All comparisons to Lake Tuscaloosa withdrawn. That was just a reminder of beautiful and quiet southern tropical-like evenings in peaceful Alabama many years ago, suggested by a few moments in a video taken on a lake on the other side of the world that might or might not be disappearing at the moment.

Gad! The size of that lake, too!!!
 

WesL

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Speaking of the lake, per the current PHIVOLCS bulletin (5 p.m. local time, January 16; emphasis and link added):



That might not be due to drainage, since the volcanic activity has probably affected lake levels, too, and the water might reaching a new normal level in those areas.

However, the January 15th update did note that the crater lake on the island had drained. Per that paper I linked above the other day, there is a big hydrothermal reservoir down there; given that, and the absence of mention of any lava fountains in the update, we can hope that maybe this will all just settle down. But magma still seems to be moving up, they say, and water levels seem to be moving down -- a nightmarish situation. :(

All comparisons to Lake Tuscaloosa withdrawn. That was just a reminder of beautiful and quiet southern tropical-like evenings in peaceful Alabama many years ago, suggested by a few moments in a video taken on a lake on the other side of the world that might or might not be disappearing at the moment.

Gad! The size of that lake, too!!!
Have I mentioned how much I LOVE your updates? They are so informative and go into amazing detail. Thank you for sharing.
 

bjdeming

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Thank you, WesL. Information about such things is kind of my personal thing that I like to write about, and I never ever mean to offend anyone.

That said, these updates of mine don't amount to a hill of beans.

Taal, right now, is showing why it's so hard to manage volcano emergencies. Here's a new story from Nature that sums up the present danger. During quiet phases like this one, it's so difficult for experts to maintain the sense of crisis that makes people work to stay safe. Unfortunately, they can't see the "storms" building underneath the ground and phrases like "low-frequency earthquakes" as mentioned in today's PHIVOLCS bulletin don't mean anything to most of us.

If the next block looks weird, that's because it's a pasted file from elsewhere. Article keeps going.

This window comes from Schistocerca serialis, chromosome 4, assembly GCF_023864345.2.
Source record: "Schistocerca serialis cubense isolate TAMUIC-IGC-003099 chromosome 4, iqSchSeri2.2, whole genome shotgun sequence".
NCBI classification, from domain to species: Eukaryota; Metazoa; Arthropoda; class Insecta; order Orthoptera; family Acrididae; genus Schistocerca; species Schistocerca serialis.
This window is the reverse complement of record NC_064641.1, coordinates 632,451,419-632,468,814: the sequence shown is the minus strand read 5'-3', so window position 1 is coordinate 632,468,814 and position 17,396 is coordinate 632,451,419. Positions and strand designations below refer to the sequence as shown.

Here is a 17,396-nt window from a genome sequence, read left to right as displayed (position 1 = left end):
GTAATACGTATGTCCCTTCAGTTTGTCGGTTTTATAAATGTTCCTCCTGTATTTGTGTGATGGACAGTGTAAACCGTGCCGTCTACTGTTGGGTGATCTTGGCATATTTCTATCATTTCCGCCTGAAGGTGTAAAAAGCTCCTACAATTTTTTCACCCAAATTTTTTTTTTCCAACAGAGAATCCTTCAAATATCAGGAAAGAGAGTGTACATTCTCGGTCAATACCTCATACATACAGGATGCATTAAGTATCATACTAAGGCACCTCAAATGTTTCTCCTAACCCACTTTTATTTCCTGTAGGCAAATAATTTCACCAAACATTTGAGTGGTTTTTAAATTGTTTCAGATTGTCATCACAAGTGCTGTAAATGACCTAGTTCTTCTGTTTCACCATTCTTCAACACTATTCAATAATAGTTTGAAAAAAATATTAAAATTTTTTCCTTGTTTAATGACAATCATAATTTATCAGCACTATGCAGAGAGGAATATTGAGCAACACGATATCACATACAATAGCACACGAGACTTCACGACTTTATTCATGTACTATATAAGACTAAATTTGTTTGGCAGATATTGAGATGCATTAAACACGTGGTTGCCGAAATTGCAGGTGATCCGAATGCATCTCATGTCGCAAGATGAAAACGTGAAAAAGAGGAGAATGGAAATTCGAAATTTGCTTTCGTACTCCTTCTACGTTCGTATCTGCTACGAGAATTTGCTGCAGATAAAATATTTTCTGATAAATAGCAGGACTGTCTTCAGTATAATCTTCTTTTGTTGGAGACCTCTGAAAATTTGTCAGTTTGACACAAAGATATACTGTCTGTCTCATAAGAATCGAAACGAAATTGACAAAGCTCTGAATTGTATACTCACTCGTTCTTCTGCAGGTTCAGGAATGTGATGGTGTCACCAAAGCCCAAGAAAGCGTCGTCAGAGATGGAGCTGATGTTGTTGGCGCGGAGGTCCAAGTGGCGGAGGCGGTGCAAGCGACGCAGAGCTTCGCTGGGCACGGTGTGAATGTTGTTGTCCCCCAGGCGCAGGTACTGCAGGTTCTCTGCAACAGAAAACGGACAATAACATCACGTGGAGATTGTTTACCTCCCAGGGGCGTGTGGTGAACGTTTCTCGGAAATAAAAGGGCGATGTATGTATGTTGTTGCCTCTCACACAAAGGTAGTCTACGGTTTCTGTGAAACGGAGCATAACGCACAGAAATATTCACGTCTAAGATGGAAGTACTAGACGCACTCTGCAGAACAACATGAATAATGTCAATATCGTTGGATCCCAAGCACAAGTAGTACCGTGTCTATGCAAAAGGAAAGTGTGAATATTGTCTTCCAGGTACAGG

To people who know what they signify -- magma movement -- they're scary, especially in light of the disappearance of parts of a nearby river and a significant drop in Taal Lake's level (looks like a few feet in this heartwarming video of a gutsy but thoroughly irresponsible move by PETA).

All that water down there and perhaps even more trickling in; all that inflowing magma -- scary. Over the last 24 hours, PHIVOLCS recorded almost 450 quakes -- the ground underneath the surface of Taal is jumping.

But perhaps the worst case scenario wouldn't even be a massive hydromagmatic eruption that reshapes the southwestern Luzon landscape (that's how the GVP describes the effects of some of Taal's past events) -- well, yes, that would be the worst. But just as bad IMO would be if Taal settles down for now and everybody loses faith in the volcanologists because of their gloomy, but very sensible and realistic, concerns and stops listening to them, only to blame then when the next big tragedy comes.

Volcanology and emergency management are jobs that take nerves of steel, hides of leather, and caring for people enough to want to save us in spite of ourselves.
 

Tennie

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For those of you who want some more useful information on Tall, I recommend the blog Volcano Cafe. They already have several articles on this particular volcano.

Here's one that I recommend for some useful background information:


And here's their articles (as of this post) detailing the current unrest:




I also recommend checking out the comments in all the above-mentioned articles as well.